Executive Order 13132, entitled Federalism (64 FR 43255, August 10, 1999) revokes and replaces Executive Orders 12612, Federalism and 12875, Enhancing the Intergovernmental Partnership. Executive Order 13132 requires EPA to develop an accountable process to ensure “meaningful and timely input by State and local officials in the development of regulatory policies that have federalism implications.” “Policies that have federalism implications” is defined in the Executive Order to include regulations that have “substantial direct effects on the States, on the relationship between the national government and the States, or on the distribution of power and responsibilities among the various levels of government.” Under Executive Order 13132, EPA may not issue a regulation that has federalism implications, that imposes substantial direct compliance costs, and that is not required by statute, unless the Federal government provides the funds necessary to pay the direct compliance costs incurred by State and local governments, or EPA consults with State and local officials early in the process of developing the proposed regulation. EPA also may not issue a regulation that has federalism implications and that preempts State law unless the Agency consults with State and local officials early in the process of developing the proposed regulation.

This proposed rule will not have substantial direct effects on the States, on the relationship between the national government and the States, or on the distribution of power and responsibilities among the various levels of government, as specified in Executive Order 13132 (64 FR 43255, August 10, 1999), because it merely approves a state rule implementing a federal standard, and does not alter the relationship or the distribution of power and responsibilities established in the Clean Air Act. Thus, the requirements of section 6 of the Executive Order do not apply to this rule.

C. Executive Order 13045

Executive Order 13045, entitled Protection of Children from Environmental Health Risks and Safety Risks (62 FR 19885, April 23, 1997), applies to any rule that: (1) is determined to be “economically significant” as defined under E.O. 12866, and (2) concerns an environmental health or safety risk that EPA has reason to believe may have a disproportionate effect on children. If the regulatory action meets both criteria, the Agency must evaluate the environmental health or safety effects of the planned rule on children, and explain why the planned regulation is preferable to other potentially effective and reasonably feasible alternatives considered by the Agency. This rule is not subject to E.O. 13045 because it is does not involve decisions intended to mitigate environmental health or safety risks.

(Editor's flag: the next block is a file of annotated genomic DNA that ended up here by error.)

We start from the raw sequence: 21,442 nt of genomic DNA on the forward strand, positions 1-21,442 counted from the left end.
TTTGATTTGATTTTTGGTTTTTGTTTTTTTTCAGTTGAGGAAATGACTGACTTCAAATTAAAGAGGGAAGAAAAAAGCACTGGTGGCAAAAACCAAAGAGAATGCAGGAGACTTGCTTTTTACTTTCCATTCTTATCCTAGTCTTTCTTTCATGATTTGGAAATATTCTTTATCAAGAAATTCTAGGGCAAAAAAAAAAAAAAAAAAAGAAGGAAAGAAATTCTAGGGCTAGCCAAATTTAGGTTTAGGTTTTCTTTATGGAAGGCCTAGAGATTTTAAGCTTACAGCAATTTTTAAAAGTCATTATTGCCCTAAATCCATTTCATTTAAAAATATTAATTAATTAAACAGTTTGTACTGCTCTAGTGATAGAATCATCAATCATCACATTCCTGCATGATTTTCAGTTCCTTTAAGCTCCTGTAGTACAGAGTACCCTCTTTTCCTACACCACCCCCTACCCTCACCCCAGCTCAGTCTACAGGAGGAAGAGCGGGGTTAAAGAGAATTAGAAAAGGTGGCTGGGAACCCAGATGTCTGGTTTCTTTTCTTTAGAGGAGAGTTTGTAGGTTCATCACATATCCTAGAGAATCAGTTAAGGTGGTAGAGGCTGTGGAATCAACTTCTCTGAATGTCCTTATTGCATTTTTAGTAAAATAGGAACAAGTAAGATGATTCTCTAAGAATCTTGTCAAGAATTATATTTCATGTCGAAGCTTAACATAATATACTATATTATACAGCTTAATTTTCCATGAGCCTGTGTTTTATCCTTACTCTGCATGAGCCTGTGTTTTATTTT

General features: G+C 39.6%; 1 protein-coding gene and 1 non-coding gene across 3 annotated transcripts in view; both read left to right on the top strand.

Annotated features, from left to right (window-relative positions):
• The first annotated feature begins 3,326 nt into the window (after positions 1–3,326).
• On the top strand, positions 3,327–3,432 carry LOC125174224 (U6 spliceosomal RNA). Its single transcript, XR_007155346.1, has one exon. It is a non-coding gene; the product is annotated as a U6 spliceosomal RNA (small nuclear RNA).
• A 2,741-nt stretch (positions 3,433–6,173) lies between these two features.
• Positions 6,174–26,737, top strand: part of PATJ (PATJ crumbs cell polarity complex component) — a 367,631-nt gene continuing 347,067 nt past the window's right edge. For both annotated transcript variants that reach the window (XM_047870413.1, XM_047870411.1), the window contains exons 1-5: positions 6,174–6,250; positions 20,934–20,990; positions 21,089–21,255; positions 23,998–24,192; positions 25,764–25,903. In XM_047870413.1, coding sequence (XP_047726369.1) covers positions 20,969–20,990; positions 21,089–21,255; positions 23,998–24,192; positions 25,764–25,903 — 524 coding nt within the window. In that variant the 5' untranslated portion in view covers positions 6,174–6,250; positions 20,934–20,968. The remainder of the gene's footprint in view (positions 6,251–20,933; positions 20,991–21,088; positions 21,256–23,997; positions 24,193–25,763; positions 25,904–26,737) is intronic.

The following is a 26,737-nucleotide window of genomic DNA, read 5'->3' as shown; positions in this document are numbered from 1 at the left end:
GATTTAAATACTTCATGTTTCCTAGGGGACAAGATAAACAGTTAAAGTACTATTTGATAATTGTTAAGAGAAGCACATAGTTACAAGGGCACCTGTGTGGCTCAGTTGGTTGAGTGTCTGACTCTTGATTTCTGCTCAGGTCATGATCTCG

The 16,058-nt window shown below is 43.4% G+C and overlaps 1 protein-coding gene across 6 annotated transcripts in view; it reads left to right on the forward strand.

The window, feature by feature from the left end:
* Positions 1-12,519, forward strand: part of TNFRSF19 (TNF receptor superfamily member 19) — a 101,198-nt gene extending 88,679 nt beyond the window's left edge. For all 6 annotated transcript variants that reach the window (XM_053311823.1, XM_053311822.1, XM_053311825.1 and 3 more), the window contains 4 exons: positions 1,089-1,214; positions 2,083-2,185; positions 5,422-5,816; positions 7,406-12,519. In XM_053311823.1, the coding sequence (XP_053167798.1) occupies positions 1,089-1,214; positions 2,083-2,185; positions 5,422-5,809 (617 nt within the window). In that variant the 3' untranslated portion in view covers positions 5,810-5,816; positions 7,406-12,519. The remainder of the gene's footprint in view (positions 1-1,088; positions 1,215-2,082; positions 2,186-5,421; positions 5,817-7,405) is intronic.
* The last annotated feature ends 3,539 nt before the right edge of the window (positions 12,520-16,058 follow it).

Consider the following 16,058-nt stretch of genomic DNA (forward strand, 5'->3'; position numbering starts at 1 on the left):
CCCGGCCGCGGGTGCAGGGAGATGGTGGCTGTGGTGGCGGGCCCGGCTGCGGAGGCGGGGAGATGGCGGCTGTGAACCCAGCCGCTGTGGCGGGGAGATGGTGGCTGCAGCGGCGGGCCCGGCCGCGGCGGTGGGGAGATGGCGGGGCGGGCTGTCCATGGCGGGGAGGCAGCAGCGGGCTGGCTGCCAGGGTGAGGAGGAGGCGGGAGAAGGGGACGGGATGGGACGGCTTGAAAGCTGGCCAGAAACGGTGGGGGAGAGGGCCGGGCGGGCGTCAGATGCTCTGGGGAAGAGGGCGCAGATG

D. Executive Order 13084

Under Executive Order 13084, Consultation and Coordination with Indian Tribal Governments, EPA may not issue a regulation that is not required by statute, that significantly or uniquely affects the communities of Indian tribal governments, and that imposes substantial direct compliance costs on those communities, unless the Federal government provides the funds necessary to pay the direct compliance costs incurred by the tribal governments, or EPA consults with those governments. If EPA complies by consulting, Executive Order 13084 requires EPA to provide to the Office of Management and Budget, in a separately identified section of the preamble to the rule, a description of the extent of EPA's prior consultation with representatives of affected tribal governments, a summary of the nature of their concerns, and a statement supporting the need to issue the regulation. In addition, Executive Order 13084 requires EPA to develop an effective process permitting elected officials and other representatives of Indian tribal governments “to provide meaningful and timely input in the development of regulatory policies on matters that significantly or uniquely affect their communities.” Today's rule does not significantly or uniquely affect the communities of Indian tribal governments. Accordingly, the requirements of section 3(b) of E.O. 13084 do not apply to this rule.

E. Regulatory Flexibility Act

The Regulatory Flexibility Act (RFA) generally requires an agency to conduct a regulatory flexibility analysis of any rule subject to notice and comment rulemaking requirements unless the agency certifies that the rule will not have a significant economic impact on a substantial number of small entities. Small entities include small businesses, small not-for-profit enterprises, and small governmental jurisdictions. This final rule will not have a significant impact on a substantial number of small entities because SIP approvals under section 110 and subchapter I, part D of the Clean Air Act do not create any new requirements but simply approve requirements that the State is already imposing. Therefore, because the Federal SIP approval does not create any new requirements, I certify that this action will not have a significant economic impact on a substantial number of small entities. Moreover, due to the nature of the Federal-State Start Printed Page 16869relationship under the Clean Air Act, preparation of flexibility analysis would constitute Federal inquiry into the economic reasonableness of state action. The Clean Air Act forbids EPA to base its actions concerning SIPs on such grounds. Union Electric Co. v. U.S. EPA, 427 U.S. 246, 255-66 (1976); 42 U.S.C. 7410(a)(2).